(b) measuring DO (dissolved oxygen) values of influents (input DO) fed into the respiration chamber and DO values of effluents (output DO) discharged from the respiration chamber, as a function of flow rate, with a single probe located in the chamber at a point near one pipe and remote from a second pipe, the direction of flow of said waste water into and out of said chamber through said first and second pipes being controlled by valves such that said single probe measures input DO when flow is in one direction and output DO when the direction of flow is reversed; and
(c) calculating specific respiration rates in said respiration chamber from the measured input DO and output DO values, determining the relationship between specific respiration rates in said respiration chamber and loading rates, and adjusting the influent waste water flow rate into the aeration tanks automatically, using said relationship, so that said desired loading rate is maintained substantially constant.
2. The method claim 1, which further comprises storing and activating by aeration said microorganisms in a mixing vessel prior to moving said proportional amount of microorganisms into the respiration chamber in step (a).
3. The method of claim 2, wherein said activation by aeration of microorganisms is achieved by pumping enough air in said mixing vessel to reach a DO higher than 4.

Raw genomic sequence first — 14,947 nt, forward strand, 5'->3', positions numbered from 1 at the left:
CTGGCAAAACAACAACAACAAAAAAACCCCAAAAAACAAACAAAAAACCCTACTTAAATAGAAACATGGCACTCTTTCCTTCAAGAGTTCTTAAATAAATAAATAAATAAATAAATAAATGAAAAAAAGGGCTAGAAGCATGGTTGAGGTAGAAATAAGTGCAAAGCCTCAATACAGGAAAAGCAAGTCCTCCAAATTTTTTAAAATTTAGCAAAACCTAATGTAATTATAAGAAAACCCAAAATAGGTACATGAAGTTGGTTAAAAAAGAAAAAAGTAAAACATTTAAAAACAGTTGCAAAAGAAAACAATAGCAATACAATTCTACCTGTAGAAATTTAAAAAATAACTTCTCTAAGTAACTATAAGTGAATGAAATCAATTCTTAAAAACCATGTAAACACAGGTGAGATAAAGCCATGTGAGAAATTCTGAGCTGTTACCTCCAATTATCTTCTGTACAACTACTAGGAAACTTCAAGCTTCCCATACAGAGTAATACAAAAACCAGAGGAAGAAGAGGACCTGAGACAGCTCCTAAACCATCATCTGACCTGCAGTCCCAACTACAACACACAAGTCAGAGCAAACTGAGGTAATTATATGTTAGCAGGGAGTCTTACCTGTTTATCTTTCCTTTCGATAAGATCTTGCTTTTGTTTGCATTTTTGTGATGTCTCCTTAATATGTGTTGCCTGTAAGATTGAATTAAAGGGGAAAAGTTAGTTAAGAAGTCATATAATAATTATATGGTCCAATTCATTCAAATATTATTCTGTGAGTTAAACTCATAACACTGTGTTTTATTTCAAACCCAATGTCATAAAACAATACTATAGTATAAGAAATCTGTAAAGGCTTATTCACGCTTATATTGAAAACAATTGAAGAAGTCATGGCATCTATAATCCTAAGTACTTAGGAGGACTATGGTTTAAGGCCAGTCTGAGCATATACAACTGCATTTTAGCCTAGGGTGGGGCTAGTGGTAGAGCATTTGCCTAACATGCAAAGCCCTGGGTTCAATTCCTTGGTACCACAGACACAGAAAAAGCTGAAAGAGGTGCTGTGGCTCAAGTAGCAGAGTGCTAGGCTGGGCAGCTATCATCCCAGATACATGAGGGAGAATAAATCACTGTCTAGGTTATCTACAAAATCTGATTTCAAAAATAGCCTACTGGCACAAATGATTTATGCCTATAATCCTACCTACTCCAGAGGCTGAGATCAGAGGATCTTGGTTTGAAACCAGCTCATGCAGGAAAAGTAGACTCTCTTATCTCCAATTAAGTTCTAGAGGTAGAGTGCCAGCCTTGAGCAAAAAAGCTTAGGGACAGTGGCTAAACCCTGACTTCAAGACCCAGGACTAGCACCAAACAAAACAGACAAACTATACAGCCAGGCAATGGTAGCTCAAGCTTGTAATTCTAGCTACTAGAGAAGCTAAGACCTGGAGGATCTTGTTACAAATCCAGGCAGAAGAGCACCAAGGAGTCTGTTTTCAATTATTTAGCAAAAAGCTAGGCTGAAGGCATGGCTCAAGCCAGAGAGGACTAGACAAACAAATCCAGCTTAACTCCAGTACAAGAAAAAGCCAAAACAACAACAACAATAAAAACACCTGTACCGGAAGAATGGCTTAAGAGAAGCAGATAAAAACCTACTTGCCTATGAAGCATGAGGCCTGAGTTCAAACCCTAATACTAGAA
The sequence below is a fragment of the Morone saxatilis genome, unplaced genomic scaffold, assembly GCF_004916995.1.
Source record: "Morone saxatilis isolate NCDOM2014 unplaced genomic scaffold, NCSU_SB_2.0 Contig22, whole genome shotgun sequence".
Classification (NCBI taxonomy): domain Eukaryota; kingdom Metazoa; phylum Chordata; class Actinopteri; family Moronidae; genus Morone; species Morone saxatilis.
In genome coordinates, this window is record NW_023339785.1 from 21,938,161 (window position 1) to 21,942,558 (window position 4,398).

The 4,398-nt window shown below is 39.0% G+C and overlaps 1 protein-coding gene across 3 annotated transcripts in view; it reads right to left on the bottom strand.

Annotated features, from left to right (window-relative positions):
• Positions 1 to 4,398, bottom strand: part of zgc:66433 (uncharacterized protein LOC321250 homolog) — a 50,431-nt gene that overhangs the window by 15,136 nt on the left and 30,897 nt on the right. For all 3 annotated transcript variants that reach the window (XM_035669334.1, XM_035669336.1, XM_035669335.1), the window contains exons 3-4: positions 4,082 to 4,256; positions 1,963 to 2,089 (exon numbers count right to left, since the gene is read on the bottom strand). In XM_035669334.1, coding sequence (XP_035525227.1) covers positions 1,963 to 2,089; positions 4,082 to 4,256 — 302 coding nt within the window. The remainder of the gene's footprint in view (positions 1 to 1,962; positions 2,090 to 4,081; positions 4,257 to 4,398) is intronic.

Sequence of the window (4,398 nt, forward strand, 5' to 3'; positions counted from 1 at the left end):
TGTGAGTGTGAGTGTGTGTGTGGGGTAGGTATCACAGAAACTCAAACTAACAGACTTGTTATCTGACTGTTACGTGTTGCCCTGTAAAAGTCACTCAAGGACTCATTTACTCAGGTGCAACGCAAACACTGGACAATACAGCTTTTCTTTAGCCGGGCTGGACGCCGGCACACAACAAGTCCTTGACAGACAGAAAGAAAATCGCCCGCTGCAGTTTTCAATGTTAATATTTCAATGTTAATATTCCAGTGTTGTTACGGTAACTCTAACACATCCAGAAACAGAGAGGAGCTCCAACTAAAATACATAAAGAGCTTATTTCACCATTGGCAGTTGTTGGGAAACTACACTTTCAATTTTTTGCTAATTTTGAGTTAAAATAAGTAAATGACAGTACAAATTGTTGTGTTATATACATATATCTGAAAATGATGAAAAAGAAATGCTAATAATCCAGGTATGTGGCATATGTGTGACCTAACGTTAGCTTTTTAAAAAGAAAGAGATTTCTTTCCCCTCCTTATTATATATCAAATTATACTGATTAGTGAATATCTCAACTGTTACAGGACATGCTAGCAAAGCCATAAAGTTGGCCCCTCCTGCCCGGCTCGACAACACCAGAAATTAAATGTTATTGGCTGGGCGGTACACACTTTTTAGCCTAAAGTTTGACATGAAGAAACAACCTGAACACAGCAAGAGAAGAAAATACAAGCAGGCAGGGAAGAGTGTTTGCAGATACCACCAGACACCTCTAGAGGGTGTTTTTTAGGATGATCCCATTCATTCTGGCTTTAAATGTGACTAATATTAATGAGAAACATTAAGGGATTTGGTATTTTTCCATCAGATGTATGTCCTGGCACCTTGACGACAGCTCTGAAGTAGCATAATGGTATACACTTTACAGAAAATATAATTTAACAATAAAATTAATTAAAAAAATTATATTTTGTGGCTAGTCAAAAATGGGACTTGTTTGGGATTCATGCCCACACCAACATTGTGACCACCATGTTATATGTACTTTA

4. The method of claim 1, wherein said respiration rates are determined from measured Dos according to equation 1, ##EQU3## wherein, Co(t) (mgo2 /l): output DO from the respiration chamber at time t,
Ci(t) (mgo2 /l): input DO from the respiration chamber at time t,
Ra (t) (mgo2 /l·hr): actual respiration rate in the respiration chamber at time t,
Q (l/hr): output flow rate from the respiration chamber at time t, and
V (l): volume of the respiration chamber at time t
loading rate is determined from input flow rate using equations 2 and 3,
L=f(ra)=Qa ×Si                             (2)
wherein,
L (kgtod/m3 ·day): loading rate,
Qa (m3 /day): input flow rate into the reactor, and
Si (mgTOD/l): TOD (Total Oxygen Demand) of influent;
ra =Ra /Xv                                  ( 3)
wherein,
ra (kgo2 /gMLVSS·day): specific actual respiration rate,
Ra (mgo2 /l·day): actual respiration rate, and
Xv (gMLSVV/l): volume of mixed-liquor volatile suspended solids to calculate an influent flow rate consistent with said desired substantially constant loading rate.
5. An apparatus for biologically treating waste water, which comprises:
one or more aeration tanks in which the waste water is biologically degraded by microorganisms;